2005_07_lokke.jpgAge: 34
Occupation: Music Director, PS1 Museum
Place of birth: Argyle, Scotland
Current residence: Upper West Side, Manhattan, NY
Online guilty pleasure: I download a lot of Japanese television, mostly sport fighting (kickboxing and mixed martial arts).

You program the PS1 Warm Up series. When and how did you get involved with that?
I was on the committee that chose the DJs for the first two Warm Ups, but then I moved to San Francisco for two years and was not involved. When I returned to New York, I was asked to consult to PS1 for anything relating to music, and I brought Jason Drummond in from California to help me book and run the series. I felt that the differences in our musical tastes would make for an interesting mix of musical styles.

We’ve heard you talk about how you “curate” rather than book your artists. Why the distinction?
We have a unique situation with Warm Up, where we are expected to book the music with the same exacting standards as the curatorial staff curate the artwork. We plan days that flow in a certain way, and in some ways we are DJing with DJs instead of records, if that makes any sense. We have to make sure that the DJs flow from one to the next in a way that makes sense, but keeps the music changing throughout the day.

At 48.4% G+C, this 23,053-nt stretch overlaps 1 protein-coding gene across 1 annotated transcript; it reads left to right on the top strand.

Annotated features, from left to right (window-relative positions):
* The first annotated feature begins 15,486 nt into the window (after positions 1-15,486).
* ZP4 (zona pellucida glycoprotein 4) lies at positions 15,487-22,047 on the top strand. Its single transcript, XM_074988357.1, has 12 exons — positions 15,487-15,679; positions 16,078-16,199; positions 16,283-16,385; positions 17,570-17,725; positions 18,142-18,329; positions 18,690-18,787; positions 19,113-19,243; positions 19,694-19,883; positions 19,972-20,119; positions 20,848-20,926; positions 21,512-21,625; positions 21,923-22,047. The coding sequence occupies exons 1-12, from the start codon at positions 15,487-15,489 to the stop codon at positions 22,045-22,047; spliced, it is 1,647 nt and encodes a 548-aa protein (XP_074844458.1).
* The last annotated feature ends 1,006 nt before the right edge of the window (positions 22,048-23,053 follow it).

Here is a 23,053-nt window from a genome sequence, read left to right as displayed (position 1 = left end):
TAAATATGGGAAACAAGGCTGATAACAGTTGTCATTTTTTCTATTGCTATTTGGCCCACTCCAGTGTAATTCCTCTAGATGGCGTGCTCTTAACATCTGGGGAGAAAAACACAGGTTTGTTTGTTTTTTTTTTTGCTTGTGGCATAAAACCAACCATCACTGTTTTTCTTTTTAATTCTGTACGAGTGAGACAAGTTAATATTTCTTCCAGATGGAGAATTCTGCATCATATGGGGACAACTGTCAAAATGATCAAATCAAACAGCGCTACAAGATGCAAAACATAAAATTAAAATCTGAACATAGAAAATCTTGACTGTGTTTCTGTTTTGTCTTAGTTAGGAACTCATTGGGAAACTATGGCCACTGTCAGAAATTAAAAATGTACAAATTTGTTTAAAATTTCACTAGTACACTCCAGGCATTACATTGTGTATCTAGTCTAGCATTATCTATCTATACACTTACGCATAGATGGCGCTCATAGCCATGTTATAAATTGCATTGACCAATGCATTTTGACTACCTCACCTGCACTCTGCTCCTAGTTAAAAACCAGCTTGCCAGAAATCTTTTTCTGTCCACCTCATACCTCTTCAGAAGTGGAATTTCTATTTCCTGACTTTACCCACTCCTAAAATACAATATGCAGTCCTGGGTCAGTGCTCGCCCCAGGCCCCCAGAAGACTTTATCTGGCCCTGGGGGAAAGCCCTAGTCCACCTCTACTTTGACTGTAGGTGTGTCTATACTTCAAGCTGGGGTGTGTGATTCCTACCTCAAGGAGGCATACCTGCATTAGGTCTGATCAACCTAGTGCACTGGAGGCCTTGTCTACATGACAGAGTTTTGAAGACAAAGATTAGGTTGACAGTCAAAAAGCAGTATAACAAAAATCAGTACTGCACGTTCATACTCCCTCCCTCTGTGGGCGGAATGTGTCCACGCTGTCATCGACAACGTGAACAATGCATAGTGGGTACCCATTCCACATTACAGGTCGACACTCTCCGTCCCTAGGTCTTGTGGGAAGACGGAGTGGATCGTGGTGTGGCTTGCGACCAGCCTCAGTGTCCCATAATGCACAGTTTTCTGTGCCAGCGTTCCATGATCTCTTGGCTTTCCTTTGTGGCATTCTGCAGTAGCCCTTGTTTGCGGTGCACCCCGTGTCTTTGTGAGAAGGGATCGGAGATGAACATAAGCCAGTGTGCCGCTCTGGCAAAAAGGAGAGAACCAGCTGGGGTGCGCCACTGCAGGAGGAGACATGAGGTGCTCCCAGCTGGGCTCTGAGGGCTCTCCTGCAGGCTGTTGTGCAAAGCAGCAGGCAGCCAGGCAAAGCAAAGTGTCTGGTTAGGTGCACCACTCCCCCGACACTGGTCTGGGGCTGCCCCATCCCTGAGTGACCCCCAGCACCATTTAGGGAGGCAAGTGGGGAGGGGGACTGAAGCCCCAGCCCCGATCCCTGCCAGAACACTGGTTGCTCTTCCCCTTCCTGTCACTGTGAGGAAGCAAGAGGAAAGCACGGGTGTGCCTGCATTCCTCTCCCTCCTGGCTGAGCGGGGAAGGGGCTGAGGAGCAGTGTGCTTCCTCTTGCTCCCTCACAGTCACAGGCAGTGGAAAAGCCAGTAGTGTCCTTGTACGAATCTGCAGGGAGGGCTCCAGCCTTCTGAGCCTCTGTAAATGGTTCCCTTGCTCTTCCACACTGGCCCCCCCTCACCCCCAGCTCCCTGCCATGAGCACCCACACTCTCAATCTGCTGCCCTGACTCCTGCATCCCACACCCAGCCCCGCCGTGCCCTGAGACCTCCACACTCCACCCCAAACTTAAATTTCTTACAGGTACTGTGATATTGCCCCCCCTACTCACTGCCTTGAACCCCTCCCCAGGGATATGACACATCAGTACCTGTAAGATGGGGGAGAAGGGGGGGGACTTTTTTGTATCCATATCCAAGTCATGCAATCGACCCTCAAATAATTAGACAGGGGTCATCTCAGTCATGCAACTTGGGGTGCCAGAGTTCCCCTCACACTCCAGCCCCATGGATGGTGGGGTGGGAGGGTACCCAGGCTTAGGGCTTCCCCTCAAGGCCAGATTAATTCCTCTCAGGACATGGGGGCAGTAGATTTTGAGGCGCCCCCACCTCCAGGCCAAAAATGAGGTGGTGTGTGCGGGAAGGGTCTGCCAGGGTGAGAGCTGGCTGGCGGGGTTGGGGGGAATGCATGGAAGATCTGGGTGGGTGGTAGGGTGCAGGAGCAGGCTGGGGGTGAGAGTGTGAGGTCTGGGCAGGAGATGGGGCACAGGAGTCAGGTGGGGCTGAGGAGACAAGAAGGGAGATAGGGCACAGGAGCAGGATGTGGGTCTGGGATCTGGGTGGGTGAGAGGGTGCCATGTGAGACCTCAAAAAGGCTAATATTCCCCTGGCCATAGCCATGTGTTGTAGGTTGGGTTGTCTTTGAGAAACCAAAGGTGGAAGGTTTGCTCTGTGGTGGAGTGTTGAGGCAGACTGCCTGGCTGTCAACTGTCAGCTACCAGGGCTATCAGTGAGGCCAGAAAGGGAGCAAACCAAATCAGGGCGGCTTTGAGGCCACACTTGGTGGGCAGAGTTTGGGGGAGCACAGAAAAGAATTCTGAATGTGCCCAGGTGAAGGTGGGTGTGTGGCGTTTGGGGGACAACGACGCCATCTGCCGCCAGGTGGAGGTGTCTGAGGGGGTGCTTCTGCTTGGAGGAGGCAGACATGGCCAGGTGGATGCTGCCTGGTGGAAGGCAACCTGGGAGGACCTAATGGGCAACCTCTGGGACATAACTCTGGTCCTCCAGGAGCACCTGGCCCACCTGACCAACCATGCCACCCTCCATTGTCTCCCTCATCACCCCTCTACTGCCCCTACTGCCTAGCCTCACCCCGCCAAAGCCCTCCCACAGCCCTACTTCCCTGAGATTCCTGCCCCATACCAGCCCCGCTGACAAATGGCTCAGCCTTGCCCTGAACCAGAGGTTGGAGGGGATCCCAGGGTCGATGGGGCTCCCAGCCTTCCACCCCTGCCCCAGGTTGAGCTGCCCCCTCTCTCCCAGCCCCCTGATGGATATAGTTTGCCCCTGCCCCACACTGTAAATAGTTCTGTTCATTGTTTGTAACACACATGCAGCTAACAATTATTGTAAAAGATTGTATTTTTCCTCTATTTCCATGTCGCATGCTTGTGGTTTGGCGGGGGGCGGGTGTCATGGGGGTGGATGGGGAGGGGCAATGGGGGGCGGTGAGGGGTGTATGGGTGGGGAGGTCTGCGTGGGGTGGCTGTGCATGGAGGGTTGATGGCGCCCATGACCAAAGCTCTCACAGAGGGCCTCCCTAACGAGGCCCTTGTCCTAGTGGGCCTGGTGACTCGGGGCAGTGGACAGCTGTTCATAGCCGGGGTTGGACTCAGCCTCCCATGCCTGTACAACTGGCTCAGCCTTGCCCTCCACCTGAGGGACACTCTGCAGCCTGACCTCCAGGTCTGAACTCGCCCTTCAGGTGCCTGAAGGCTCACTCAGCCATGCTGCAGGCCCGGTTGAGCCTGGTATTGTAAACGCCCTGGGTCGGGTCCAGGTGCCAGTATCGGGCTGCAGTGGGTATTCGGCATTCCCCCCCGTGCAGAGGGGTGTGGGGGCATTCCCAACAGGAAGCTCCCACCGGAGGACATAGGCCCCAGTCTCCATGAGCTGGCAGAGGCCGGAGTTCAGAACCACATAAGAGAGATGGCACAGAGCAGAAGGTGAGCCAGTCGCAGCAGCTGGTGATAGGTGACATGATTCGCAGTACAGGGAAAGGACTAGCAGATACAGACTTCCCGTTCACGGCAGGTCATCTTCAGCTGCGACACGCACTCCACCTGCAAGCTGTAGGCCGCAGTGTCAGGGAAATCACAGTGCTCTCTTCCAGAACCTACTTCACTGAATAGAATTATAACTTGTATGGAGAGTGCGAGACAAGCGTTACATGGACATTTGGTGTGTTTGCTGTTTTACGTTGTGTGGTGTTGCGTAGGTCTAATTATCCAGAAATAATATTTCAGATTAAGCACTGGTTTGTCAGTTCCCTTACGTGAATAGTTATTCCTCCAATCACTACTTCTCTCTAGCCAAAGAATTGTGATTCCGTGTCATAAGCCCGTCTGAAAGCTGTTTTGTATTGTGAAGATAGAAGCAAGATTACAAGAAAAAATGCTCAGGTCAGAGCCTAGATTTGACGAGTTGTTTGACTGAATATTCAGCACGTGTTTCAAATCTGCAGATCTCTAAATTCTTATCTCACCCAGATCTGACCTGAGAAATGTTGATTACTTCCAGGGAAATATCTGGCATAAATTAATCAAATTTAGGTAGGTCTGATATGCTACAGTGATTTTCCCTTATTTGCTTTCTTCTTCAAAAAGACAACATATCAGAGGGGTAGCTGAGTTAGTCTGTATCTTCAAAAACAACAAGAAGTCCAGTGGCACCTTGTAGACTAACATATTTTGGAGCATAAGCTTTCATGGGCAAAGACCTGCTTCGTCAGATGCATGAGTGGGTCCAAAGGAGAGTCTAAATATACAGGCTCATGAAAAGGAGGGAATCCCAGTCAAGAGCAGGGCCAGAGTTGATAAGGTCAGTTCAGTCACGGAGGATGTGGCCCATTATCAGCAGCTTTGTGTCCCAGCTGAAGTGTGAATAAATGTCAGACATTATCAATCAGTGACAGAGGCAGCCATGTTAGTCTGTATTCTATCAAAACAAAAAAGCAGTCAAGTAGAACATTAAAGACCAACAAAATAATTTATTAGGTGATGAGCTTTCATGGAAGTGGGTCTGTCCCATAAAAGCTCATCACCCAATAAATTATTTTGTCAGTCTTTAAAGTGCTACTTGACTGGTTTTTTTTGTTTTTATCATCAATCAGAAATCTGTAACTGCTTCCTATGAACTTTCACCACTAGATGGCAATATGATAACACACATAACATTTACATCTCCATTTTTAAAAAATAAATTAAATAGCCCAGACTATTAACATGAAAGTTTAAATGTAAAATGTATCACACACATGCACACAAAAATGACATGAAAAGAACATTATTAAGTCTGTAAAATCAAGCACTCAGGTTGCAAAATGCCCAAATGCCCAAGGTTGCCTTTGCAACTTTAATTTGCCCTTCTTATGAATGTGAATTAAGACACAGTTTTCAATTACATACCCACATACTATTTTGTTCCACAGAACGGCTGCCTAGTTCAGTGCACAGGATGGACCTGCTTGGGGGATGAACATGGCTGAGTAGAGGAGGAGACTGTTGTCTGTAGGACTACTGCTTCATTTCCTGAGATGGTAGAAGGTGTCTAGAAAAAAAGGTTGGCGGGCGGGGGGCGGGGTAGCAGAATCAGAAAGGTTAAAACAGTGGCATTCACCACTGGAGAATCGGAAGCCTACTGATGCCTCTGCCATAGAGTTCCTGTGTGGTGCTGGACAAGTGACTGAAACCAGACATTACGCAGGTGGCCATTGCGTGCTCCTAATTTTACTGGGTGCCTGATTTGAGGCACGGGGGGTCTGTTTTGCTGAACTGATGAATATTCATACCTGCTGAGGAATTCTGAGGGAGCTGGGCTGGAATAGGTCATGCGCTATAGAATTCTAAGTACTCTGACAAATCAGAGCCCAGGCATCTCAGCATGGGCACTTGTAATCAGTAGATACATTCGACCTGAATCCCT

Nightclubs are run as a business, and they have a mad politics involved in the choices of the DJs (especially the opening slots... "Let me play at your night and you can play at mine" or worse.) Quite often larger clubs with good sound systems have to cater to only the most commercial sounds to make sure that they pack the place regularly with people willing to buy expensive drinks.

What might we hear if we come out on Saturday?
Tim Sweeney (DFA) is sure to bring an eclectic sound and push the crowd, and Darshan Jesrani (Metro Area) is going to play that Metro Area house sound and then MU & Maurice Fulton are going to have a very energetic and wild live performance which should really push the crowd's sensibilities.

How about other weekends...
Lovebug Starski is going to bring some much needed Hip Hop flavor on Aug 13th, Monolake is going to do their live PA on Aug 27th, and that is sure to be a lot of fun since those guys literally wrote the software they use. Norman Jay is going to bring the soul on the closing day, and Bluewater is going to bring the funk, so I'm really looking forward to that one.

How do you think the series has changed over the years?